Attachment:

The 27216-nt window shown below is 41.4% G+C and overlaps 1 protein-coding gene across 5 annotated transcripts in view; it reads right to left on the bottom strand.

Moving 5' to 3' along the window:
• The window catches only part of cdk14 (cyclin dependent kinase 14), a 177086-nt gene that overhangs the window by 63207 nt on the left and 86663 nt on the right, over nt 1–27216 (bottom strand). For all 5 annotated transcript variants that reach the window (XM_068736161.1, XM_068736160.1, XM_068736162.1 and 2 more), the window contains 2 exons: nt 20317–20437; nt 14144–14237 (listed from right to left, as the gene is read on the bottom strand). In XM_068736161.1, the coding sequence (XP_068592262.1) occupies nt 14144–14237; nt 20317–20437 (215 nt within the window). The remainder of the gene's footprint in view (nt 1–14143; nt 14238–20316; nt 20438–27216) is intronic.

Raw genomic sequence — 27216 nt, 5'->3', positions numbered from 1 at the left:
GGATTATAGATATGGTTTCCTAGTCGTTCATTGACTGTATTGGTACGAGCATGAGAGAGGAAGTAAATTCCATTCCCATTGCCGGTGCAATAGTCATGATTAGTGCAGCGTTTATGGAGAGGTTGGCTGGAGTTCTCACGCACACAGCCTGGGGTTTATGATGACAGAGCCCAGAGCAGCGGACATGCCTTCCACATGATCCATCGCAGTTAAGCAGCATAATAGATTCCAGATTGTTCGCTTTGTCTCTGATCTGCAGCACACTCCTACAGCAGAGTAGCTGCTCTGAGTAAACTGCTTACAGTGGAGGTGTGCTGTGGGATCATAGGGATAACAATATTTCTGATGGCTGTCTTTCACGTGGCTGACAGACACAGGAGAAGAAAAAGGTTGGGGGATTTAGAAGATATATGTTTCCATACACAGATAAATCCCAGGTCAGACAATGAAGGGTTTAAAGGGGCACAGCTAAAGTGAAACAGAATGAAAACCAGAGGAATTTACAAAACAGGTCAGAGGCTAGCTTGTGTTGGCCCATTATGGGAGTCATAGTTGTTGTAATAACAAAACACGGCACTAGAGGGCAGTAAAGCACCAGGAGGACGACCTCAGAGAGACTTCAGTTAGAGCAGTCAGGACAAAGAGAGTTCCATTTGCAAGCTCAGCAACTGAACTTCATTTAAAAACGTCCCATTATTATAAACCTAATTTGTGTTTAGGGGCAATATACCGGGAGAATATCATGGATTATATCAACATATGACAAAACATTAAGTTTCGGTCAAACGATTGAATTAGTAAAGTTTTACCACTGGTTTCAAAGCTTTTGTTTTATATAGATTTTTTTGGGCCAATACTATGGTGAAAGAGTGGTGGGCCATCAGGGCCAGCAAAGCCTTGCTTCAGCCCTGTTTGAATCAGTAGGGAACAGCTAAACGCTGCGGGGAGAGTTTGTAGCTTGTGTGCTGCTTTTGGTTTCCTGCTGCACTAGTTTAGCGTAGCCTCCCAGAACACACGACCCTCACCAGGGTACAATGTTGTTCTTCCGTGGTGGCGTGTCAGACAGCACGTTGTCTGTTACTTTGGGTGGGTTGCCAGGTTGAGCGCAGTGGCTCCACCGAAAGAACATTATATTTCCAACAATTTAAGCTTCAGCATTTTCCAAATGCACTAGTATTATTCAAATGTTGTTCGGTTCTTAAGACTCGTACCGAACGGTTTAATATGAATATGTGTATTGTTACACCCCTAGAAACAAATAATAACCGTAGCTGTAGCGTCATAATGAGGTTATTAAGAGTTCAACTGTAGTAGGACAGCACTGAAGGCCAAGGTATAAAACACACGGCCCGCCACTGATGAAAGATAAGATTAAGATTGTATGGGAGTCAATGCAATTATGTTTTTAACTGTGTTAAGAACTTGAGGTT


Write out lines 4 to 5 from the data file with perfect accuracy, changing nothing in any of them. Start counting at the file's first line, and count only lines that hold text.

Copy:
Raw genomic sequence — 27216 nt, 5'->3', positions numbered from 1 at the left:
GGATTATAGATATGGTTTCCTAGTCGTTCATTGACTGTATTGGTACGAGCATGAGAGAGGAAGTAAATTCCATTCCCATTGCCGGTGCAATAGTCATGATTAGTGCAGCGTTTATGGAGAGGTTGGCTGGAGTTCTCACGCACACAGCCTGGGGTTTATGATGACAGAGCCCAGAGCAGCGGACATGCCTTCCACATGATCCATCGCAGTTAAGCAGCATAATAGATTCCAGATTGTTCGCTTTGTCTCTGATCTGCAGCACACTCCTACAGCAGAGTAGCTGCTCTGAGTAAACTGCTTACAGTGGAGGTGTGCTGTGGGATCATAGGGATAACAATATTTCTGATGGCTGTCTTTCACGTGGCTGACAGACACAGGAGAAGAAAAAGGTTGGGGGATTTAGAAGATATATGTTTCCATACACAGATAAATCCCAGGTCAGACAATGAAGGGTTTAAAGGGGCACAGCTAAAGTGAAACAGAATGAAAACCAGAGGAATTTACAAAACAGGTCAGAGGCTAGCTTGTGTTGGCCCATTATGGGAGTCATAGTTGTTGTAATAACAAAACACGGCACTAGAGGGCAGTAAAGCACCAGGAGGACGACCTCAGAGAGACTTCAGTTAGAGCAGTCAGGACAAAGAGAGTTCCATTTGCAAGCTCAGCAACTGAACTTCATTTAAAAACGTCCCATTATTATAAACCTAATTTGTGTTTAGGGGCAATATACCGGGAGAATATCATGGATTATATCAACATATGACAAAACATTAAGTTTCGGTCAAACGATTGAATTAGTAAAGTTTTACCACTGGTTTCAAAGCTTTTGTTTTATATAGATTTTTTTGGGCCAATACTATGGTGAAAGAGTGGTGGGCCATCAGGGCCAGCAAAGCCTTGCTTCAGCCCTGTTTGAATCAGTAGGGAACAGCTAAACGCTGCGGGGAGAGTTTGTAGCTTGTGTGCTGCTTTTGGTTTCCTGCTGCACTAGTTTAGCGTAGCCTCCCAGAACACACGACCCTCACCAGGGTACAATGTTGTTCTTCCGTGGTGGCGTGTCAGACAGCACGTTGTCTGTTACTTTGGGTGGGTTGCCAGGTTGAGCGCAGTGGCTCCACCGAAAGAACATTATATTTCCAACAATTTAAGCTTCAGCATTTTCCAAATGCACTAGTATTATTCAAATGTTGTTCGGTTCTTAAGACTCGTACCGAACGGTTTAATATGAATATGTGTATTGTTACACCCCTAGAAACAAATAATAACCGTAGCTGTAGCGTCATAATGAGGTTATTAAGAGTTCAACTGTAGTAGGACAGCACTGAAGGCCAAGGTATAAAACACACGGCCCGCCACTGATGAAAGATAAGATTAAGATTGTATGGGAGTCAATGCAATTATGTTTTTAACTGTGTTAAGAACTTGAGGTT